Tuesday 15th July 2014, Nako-Tabo
The most pleasant day so far.
It was initially steep up to the Malling Slide area (notorious for regular landslides and road closures), a climb of around 200m vertical up to 3800m. The last section was steep sand and rocks, not rideable, but (which the exception of a particularly offensive short section about halfway up) everything else was. The rock around where the nalah (stream) crossed the road was very rotten and it was easy to see this section as prone to repeated landslides. No such problems today, though.
The nalah was shallow, just deep enough to rinse one layer of dust of my wheel rims. I filled a waterbottle here; it didn’t look like there would be much in the way of contamination upstream from here. (And I’m still alive to write this.)
The road surface deteriorated but it was nothing too drastic. The road kept a high line for a short while before dropping 800m back down towards to the Spiti River and Chango village in a series of switchbacks. I approach these descents with mixed feelings – all this lost altitude has to be regained, with considerable effort, before too long.
Almost immediately, the slow climb back up began. Fortunately, the gradient was gentle so I could make steady progress. I stopped in a roadside dhaba for thukpa (soup with noodles) and some momos. At Sumdo, I presented my Inner Line Permit for stamping – I was now out of the restricted area (and I could start taking photos again ;).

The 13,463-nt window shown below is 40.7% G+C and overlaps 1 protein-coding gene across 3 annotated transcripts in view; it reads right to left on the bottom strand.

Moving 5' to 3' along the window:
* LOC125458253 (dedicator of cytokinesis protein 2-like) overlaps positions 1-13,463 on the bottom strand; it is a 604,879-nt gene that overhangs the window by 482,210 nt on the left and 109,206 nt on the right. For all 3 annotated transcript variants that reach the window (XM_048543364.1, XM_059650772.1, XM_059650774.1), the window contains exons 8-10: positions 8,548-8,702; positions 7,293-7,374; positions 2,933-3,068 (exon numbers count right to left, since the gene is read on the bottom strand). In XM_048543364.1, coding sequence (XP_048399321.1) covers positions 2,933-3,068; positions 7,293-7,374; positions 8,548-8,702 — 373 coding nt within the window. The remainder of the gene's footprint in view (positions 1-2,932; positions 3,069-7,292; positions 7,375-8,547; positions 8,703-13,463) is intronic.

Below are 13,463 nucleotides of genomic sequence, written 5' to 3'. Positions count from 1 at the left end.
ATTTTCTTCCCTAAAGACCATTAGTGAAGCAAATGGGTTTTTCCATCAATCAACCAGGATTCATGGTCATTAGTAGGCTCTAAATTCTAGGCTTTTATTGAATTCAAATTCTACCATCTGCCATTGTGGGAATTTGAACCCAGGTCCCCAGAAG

Apparently, I went through a village called Chandigarh. But I didn’t notice it. It cannot have borne any resemblance to its namesake, the big city from which I started cycling.
A simple village temple:
The road was of variable surface as it followed the Spiti:
The valley began to widen as it continued gently upwards. Piles of stones carved with scriptures appeared in the middle of the road (these are mani walls); I’m supposed to (and do) ride round these on the left (as with prayer wheels, which should be turned in a clockwise direction).
Large scree slopes appear on either side of the crops growing along the valley bottom.
Suspension bridge across the Spiti. Not for me, this time.
There was little traffic, the road was no more than averagely bumpy, and it was a very peaceful ride in a glorious location:
I had planned to meet Brian and Josie, two Canadian cyclists I’d met in Nabo, at the guest house at Tabo monastery but there was no-one around at the monastery and it did look a little rundown. I’d noticed a comfortable looking guesthouse fifty metres back so I checked in there, into the cleanest (spotless) room for ages :)
Brian and Josie had made a similar decision and had checked into a different guesthouse.
Tabo has a nice, peaceful, feel to it. A great place to while away a day so it didn’t take much for me to convince myself that a day would be well-spent here. It is 300m lower than Nako.